Recently I went off to see the Spielberg movie Ready Player One. Some time in the future, not so long from now, humans are condemned to a harsh, ugly world where they eke out an uncertain and unsatisfying existence. With little to inspire them in the real world many escape to the virtual reality gaming world of Oasis. It is wondrous to behold and the special effects of the movie are fantastic. You can go anywhere, be anyone and do anything in this alternative universe. I enjoyed the first hour of the movie but the second hour dragged on a bit. Were the heroes ever going to find the three keys and the golden egg and reap their reward? The compulsory battle scenes seemed to go for ages. But the movie did make me think about virtual reality and the good life. For many people the good life means having enough money to live a comfortable life and enjoy a few treats such as travel or other indulgences.
It is very hard to escape the consumerist treadmill on which our economy seems to be based and so most of us accumulate a lot of possessions over a lifetime. We also tend to throw away a lot of our possessions and replace them with bigger and better things. When we travel or follow other pursuits we often use a lot of resources and have a negative impact on the environment. The impact on the Nepalese environment and culture of hundreds of determined souls slogging up the slopes of Mount Everest springs to mind. Not to mention being so obsessed with getting to the top of the world’s highest mountain that you are prepared to ignore people dying on the side of the track.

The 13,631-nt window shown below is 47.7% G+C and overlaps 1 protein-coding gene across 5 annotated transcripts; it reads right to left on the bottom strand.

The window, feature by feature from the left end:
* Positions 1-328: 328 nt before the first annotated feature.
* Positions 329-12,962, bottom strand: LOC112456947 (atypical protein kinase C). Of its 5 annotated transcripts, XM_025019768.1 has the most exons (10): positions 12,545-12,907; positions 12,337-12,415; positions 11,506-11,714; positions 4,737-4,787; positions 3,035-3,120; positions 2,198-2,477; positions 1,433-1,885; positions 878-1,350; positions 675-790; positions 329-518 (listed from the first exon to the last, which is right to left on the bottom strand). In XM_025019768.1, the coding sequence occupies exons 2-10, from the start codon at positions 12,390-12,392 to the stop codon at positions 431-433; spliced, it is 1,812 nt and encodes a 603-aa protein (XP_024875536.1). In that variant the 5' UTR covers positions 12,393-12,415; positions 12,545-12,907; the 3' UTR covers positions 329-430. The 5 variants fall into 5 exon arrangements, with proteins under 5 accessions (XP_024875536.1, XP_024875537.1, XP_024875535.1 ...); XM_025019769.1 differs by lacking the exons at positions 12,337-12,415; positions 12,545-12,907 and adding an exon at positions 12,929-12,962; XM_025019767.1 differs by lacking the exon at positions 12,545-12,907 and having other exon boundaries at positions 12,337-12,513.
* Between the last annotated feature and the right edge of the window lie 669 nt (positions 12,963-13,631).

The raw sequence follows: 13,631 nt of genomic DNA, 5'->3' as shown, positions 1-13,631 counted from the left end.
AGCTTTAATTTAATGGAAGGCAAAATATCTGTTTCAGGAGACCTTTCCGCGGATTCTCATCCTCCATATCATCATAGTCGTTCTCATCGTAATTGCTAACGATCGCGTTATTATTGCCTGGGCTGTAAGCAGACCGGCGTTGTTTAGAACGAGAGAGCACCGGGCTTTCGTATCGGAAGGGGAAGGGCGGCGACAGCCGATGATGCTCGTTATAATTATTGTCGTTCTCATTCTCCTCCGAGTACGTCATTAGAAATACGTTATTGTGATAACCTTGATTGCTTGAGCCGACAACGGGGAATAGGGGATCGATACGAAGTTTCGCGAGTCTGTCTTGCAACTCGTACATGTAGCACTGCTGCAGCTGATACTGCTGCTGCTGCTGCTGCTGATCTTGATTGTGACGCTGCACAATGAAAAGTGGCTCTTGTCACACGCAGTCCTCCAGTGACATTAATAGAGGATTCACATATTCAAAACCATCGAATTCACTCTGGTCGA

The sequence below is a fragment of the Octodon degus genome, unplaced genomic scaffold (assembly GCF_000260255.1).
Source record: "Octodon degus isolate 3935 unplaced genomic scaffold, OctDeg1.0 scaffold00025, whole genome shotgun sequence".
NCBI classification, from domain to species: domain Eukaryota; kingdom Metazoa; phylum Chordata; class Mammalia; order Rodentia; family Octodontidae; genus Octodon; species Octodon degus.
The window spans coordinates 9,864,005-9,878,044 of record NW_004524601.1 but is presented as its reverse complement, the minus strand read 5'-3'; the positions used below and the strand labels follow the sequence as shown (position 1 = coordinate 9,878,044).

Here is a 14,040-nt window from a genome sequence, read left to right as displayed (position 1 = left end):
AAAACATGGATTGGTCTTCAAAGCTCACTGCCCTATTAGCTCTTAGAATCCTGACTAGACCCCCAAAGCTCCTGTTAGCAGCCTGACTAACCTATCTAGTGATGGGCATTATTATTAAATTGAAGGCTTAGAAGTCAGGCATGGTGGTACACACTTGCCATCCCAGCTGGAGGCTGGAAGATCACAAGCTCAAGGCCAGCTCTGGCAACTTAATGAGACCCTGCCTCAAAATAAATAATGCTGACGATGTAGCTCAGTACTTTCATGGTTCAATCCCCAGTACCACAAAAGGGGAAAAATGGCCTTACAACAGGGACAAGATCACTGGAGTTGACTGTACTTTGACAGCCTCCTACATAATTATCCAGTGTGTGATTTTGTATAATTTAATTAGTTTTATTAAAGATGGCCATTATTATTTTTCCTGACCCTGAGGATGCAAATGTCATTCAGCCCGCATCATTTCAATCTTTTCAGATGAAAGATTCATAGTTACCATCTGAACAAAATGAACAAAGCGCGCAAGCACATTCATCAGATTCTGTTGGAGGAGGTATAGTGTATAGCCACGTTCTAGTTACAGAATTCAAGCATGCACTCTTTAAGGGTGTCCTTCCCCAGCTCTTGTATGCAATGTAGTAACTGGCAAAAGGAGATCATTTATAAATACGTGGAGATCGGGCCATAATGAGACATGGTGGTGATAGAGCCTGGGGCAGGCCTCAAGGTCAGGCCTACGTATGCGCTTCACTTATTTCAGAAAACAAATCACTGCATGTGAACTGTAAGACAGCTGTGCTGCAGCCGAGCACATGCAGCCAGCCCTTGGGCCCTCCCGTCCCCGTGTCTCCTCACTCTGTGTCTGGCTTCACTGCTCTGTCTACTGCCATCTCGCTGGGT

There is a danger that our seemingly unlimited need to be the best, own the best, have the best life possible might be at the expense of other people and the environment, for example, the sweatshops in Asia where many workers are paid a pittance to provide us with beautiful but cheap clothes and shoes. But maybe we could live much more modestly than most of us do now and share wealth more fairly around the world but still live the good life through the use of superb virtual reality places like Oasis.
Every time we felt like a treat instead of buying it, or travelling to it, we could experience it in alternative world. We could travel to wherever we wished, climb whatever mountains we desired, enjoy beautiful houses, gardens, cars and clothes to our hearts content whilst firmly anchored in our modest real abode. We could watch concerts, walk in the bush, visit imaginary universes, without adding to the enormous burden that our rampant consumerism is placing on the environment. All in moderation of course, because the greatest danger of such virtual reality is that we might never want to leave it.